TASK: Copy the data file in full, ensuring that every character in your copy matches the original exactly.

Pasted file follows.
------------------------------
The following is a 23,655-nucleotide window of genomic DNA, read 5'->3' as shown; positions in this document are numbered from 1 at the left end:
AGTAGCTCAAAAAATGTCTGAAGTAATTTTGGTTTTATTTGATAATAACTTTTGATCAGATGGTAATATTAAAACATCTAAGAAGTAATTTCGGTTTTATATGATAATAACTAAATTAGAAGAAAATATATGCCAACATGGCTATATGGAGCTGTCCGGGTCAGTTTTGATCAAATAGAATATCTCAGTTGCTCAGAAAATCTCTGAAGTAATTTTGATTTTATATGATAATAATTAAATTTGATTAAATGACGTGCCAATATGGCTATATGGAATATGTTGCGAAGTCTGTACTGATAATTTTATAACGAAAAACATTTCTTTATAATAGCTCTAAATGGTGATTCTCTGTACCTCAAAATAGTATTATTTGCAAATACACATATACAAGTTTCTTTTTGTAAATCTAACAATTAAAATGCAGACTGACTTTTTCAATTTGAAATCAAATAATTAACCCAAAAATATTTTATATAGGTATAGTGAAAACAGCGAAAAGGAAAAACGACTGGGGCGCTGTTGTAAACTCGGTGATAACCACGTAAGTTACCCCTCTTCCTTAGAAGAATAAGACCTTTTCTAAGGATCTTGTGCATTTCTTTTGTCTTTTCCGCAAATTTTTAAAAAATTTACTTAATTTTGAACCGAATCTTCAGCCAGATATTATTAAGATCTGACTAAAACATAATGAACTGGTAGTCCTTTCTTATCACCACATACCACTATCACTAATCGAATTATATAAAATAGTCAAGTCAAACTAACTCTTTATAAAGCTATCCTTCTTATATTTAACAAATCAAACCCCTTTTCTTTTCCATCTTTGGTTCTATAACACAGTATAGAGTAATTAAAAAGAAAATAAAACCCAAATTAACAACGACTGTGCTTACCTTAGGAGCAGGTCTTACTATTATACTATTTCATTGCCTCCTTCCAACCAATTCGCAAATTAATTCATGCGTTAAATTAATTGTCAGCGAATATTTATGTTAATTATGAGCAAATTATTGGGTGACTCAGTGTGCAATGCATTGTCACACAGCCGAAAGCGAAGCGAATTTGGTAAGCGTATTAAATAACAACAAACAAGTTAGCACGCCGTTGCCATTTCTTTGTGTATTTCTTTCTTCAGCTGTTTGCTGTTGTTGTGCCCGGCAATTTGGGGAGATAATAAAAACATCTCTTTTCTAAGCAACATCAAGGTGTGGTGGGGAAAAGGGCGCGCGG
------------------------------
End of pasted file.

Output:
The following is a 23,655-nucleotide window of genomic DNA, read 5'->3' as shown; positions in this document are numbered from 1 at the left end:
AGTAGCTCAAAAAATGTCTGAAGTAATTTTGGTTTTATTTGATAATAACTTTTGATCAGATGGTAATATTAAAACATCTAAGAAGTAATTTCGGTTTTATATGATAATAACTAAATTAGAAGAAAATATATGCCAACATGGCTATATGGAGCTGTCCGGGTCAGTTTTGATCAAATAGAATATCTCAGTTGCTCAGAAAATCTCTGAAGTAATTTTGATTTTATATGATAATAATTAAATTTGATTAAATGACGTGCCAATATGGCTATATGGAATATGTTGCGAAGTCTGTACTGATAATTTTATAACGAAAAACATTTCTTTATAATAGCTCTAAATGGTGATTCTCTGTACCTCAAAATAGTATTATTTGCAAATACACATATACAAGTTTCTTTTTGTAAATCTAACAATTAAAATGCAGACTGACTTTTTCAATTTGAAATCAAATAATTAACCCAAAAATATTTTATATAGGTATAGTGAAAACAGCGAAAAGGAAAAACGACTGGGGCGCTGTTGTAAACTCGGTGATAACCACGTAAGTTACCCCTCTTCCTTAGAAGAATAAGACCTTTTCTAAGGATCTTGTGCATTTCTTTTGTCTTTTCCGCAAATTTTTAAAAAATTTACTTAATTTTGAACCGAATCTTCAGCCAGATATTATTAAGATCTGACTAAAACATAATGAACTGGTAGTCCTTTCTTATCACCACATACCACTATCACTAATCGAATTATATAAAATAGTCAAGTCAAACTAACTCTTTATAAAGCTATCCTTCTTATATTTAACAAATCAAACCCCTTTTCTTTTCCATCTTTGGTTCTATAACACAGTATAGAGTAATTAAAAAGAAAATAAAACCCAAATTAACAACGACTGTGCTTACCTTAGGAGCAGGTCTTACTATTATACTATTTCATTGCCTCCTTCCAACCAATTCGCAAATTAATTCATGCGTTAAATTAATTGTCAGCGAATATTTATGTTAATTATGAGCAAATTATTGGGTGACTCAGTGTGCAATGCATTGTCACACAGCCGAAAGCGAAGCGAATTTGGTAAGCGTATTAAATAACAACAAACAAGTTAGCACGCCGTTGCCATTTCTTTGTGTATTTCTTTCTTCAGCTGTTTGCTGTTGTTGTGCCCGGCAATTTGGGGAGATAATAAAAACATCTCTTTTCTAAGCAACATCAAGGTGTGGTGGGGAAAAGGGCGCGCGG